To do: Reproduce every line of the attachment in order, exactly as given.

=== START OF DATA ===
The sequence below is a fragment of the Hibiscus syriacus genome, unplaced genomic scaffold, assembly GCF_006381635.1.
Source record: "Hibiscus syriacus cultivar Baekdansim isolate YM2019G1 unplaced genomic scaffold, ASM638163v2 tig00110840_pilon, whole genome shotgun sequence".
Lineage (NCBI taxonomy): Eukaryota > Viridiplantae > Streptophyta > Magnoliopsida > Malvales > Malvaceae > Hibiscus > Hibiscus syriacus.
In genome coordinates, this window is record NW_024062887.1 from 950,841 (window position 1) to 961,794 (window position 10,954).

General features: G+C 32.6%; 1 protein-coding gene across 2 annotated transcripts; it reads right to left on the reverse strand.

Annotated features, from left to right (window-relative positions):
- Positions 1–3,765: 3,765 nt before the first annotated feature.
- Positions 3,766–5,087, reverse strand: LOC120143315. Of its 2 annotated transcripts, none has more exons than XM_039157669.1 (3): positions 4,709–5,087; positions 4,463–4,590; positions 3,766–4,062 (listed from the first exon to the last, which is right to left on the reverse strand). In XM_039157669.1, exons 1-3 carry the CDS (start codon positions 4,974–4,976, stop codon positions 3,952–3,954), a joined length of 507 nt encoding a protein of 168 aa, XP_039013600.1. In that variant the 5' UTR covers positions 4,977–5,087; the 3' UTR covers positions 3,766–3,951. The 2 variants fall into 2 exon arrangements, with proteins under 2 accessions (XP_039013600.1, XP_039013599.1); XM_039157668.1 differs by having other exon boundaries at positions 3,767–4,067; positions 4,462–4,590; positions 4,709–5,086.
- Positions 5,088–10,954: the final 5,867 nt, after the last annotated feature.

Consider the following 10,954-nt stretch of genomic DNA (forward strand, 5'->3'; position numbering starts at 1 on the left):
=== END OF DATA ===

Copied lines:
The sequence below is a fragment of the Hibiscus syriacus genome, unplaced genomic scaffold, assembly GCF_006381635.1.
Source record: "Hibiscus syriacus cultivar Baekdansim isolate YM2019G1 unplaced genomic scaffold, ASM638163v2 tig00110840_pilon, whole genome shotgun sequence".
Lineage (NCBI taxonomy): Eukaryota > Viridiplantae > Streptophyta > Magnoliopsida > Malvales > Malvaceae > Hibiscus > Hibiscus syriacus.
In genome coordinates, this window is record NW_024062887.1 from 950,841 (window position 1) to 961,794 (window position 10,954).

General features: G+C 32.6%; 1 protein-coding gene across 2 annotated transcripts; it reads right to left on the reverse strand.

Annotated features, from left to right (window-relative positions):
- Positions 1–3,765: 3,765 nt before the first annotated feature.
- Positions 3,766–5,087, reverse strand: LOC120143315. Of its 2 annotated transcripts, none has more exons than XM_039157669.1 (3): positions 4,709–5,087; positions 4,463–4,590; positions 3,766–4,062 (listed from the first exon to the last, which is right to left on the reverse strand). In XM_039157669.1, exons 1-3 carry the CDS (start codon positions 4,974–4,976, stop codon positions 3,952–3,954), a joined length of 507 nt encoding a protein of 168 aa, XP_039013600.1. In that variant the 5' UTR covers positions 4,977–5,087; the 3' UTR covers positions 3,766–3,951. The 2 variants fall into 2 exon arrangements, with proteins under 2 accessions (XP_039013600.1, XP_039013599.1); XM_039157668.1 differs by having other exon boundaries at positions 3,767–4,067; positions 4,462–4,590; positions 4,709–5,086.
- Positions 5,088–10,954: the final 5,867 nt, after the last annotated feature.

Consider the following 10,954-nt stretch of genomic DNA (forward strand, 5'->3'; position numbering starts at 1 on the left):